March 03, 2006 | By Keith Martin in Washington, DC

LUXEMBOURG is under pressure from the European Union to do more to limit the use of 1929 holding companies. A 1929 holding company is a type of holding company that is exempted from Luxembourg corporate, municipal business and net worth taxes. It is subject to capital duties and an annual subscription fee.

Dividends and interest paid by such companies do not attract a withholding tax at the Luxembourg border. The holding companies are not considered tax residents of Luxembourg for purposes of tax treaties. Therefore, their use is pretty much limited to situations where a multinational corporation using a holding company in Luxembourg establishes a two-tier holding company structure, with the 1929 holding company as the parent with a second Luxembourg company below it as a subsidiary.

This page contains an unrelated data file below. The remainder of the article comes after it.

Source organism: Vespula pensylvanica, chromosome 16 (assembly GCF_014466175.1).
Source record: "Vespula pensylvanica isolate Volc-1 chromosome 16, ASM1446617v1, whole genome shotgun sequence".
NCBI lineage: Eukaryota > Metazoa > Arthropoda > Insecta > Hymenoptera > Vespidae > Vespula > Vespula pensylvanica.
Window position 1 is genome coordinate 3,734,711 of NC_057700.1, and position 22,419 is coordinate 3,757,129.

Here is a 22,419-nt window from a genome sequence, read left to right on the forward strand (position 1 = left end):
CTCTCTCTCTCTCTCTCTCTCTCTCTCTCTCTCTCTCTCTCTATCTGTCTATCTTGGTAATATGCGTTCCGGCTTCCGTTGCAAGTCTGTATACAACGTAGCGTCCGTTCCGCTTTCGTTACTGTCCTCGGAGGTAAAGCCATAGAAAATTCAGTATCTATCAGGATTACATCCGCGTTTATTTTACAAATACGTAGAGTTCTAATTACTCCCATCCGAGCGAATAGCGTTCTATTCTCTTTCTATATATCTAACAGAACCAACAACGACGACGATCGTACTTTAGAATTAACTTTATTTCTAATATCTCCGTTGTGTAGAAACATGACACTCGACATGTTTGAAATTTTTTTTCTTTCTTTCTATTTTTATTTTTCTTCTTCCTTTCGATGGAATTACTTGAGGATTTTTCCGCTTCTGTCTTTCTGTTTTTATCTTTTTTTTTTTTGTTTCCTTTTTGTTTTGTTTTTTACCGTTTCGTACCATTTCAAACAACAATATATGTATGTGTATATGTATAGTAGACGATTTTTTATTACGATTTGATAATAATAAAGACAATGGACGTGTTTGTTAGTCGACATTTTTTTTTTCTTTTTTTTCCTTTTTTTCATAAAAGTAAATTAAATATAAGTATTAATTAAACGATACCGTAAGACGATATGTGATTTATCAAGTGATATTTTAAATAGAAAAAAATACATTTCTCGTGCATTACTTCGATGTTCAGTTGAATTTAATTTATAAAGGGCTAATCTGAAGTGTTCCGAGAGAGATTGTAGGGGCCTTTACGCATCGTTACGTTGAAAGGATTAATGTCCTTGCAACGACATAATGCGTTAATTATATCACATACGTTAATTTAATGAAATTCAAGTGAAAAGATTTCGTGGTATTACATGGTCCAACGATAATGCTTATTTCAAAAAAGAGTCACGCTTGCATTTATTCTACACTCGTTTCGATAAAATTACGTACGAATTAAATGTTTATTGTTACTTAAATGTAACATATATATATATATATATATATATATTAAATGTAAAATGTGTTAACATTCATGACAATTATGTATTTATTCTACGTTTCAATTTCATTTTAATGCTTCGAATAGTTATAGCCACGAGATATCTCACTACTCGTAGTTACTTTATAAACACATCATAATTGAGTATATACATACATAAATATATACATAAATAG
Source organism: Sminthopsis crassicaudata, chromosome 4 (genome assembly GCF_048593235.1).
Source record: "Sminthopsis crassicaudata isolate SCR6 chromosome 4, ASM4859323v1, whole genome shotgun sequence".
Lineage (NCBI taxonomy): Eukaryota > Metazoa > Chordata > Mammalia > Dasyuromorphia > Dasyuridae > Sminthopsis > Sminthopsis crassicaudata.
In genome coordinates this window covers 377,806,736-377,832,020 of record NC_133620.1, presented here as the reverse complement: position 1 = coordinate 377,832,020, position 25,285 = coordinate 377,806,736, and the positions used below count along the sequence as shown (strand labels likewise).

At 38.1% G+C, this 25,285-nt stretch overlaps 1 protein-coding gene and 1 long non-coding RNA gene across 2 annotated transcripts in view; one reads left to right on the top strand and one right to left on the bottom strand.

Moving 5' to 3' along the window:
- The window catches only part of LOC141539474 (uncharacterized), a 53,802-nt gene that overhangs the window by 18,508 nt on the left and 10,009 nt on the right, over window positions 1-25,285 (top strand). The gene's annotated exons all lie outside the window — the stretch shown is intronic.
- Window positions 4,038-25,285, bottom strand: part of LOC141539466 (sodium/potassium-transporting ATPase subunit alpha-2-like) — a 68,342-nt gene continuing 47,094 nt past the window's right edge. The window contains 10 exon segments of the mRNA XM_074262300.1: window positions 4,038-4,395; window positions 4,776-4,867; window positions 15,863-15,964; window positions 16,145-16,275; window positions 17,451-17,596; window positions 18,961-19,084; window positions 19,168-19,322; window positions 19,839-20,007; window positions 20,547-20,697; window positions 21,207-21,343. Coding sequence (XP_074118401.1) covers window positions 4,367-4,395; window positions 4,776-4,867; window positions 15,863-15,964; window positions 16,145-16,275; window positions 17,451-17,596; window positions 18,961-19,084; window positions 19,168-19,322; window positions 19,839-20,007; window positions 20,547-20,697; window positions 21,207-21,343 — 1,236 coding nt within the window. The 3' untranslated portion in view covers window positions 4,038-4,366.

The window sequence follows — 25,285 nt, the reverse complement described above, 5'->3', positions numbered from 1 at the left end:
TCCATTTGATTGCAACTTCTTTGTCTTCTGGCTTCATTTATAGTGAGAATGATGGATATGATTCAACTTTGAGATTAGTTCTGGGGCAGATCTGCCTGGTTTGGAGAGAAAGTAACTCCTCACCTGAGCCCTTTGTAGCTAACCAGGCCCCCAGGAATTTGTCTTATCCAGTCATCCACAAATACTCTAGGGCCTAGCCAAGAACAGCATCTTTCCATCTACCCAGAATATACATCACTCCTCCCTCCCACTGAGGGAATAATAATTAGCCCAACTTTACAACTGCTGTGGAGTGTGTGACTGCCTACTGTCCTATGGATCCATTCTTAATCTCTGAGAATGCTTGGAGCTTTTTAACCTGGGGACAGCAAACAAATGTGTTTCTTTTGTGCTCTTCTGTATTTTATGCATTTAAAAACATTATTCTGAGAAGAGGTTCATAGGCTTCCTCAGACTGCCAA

The European Union has been trying to rid the region of tax regimes that introduce “harmful competition” among member countries. It has set a goal of getting rid of regimes like 1929 holding companies by 2010. Luxembourg amended the holding company law in April 2005 to deny exempt 1929 status to any company if more than 5% of the dividends it receives are from companies that are not subject to income taxes at least at a level equivalent to the Luxembourg corporate tax.

This change did not go far enough for the European Commission. It informed Luxembourg on February 8 that it is launching a formal investigation. The investigation is expected to lead to an order from the commission to take more significant action.